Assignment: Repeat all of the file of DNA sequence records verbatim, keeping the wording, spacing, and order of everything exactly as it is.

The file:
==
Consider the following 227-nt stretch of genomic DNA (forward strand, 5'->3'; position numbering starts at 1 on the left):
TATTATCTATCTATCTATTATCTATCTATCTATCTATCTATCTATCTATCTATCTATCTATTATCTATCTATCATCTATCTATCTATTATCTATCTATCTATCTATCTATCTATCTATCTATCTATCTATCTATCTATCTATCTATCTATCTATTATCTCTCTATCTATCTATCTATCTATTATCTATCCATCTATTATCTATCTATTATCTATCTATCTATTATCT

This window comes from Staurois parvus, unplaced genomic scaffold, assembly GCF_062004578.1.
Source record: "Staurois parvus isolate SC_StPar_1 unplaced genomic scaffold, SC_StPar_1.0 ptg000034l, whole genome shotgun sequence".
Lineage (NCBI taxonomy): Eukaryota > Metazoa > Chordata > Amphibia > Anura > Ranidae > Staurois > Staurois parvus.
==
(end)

Consider the following 227-nt stretch of genomic DNA (forward strand, 5'->3'; position numbering starts at 1 on the left):
TATTATCTATCTATCTATTATCTATCTATCTATCTATCTATCTATCTATCTATCTATCTATTATCTATCTATCATCTATCTATCTATTATCTATCTATCTATCTATCTATCTATCTATCTATCTATCTATCTATCTATCTATCTATCTATCTATTATCTCTCTATCTATCTATCTATCTATTATCTATCCATCTATTATCTATCTATTATCTATCTATCTATTATCT

This window comes from Staurois parvus, unplaced genomic scaffold, assembly GCF_062004578.1.
Source record: "Staurois parvus isolate SC_StPar_1 unplaced genomic scaffold, SC_StPar_1.0 ptg000034l, whole genome shotgun sequence".
Lineage (NCBI taxonomy): Eukaryota > Metazoa > Chordata > Amphibia > Anura > Ranidae > Staurois > Staurois parvus.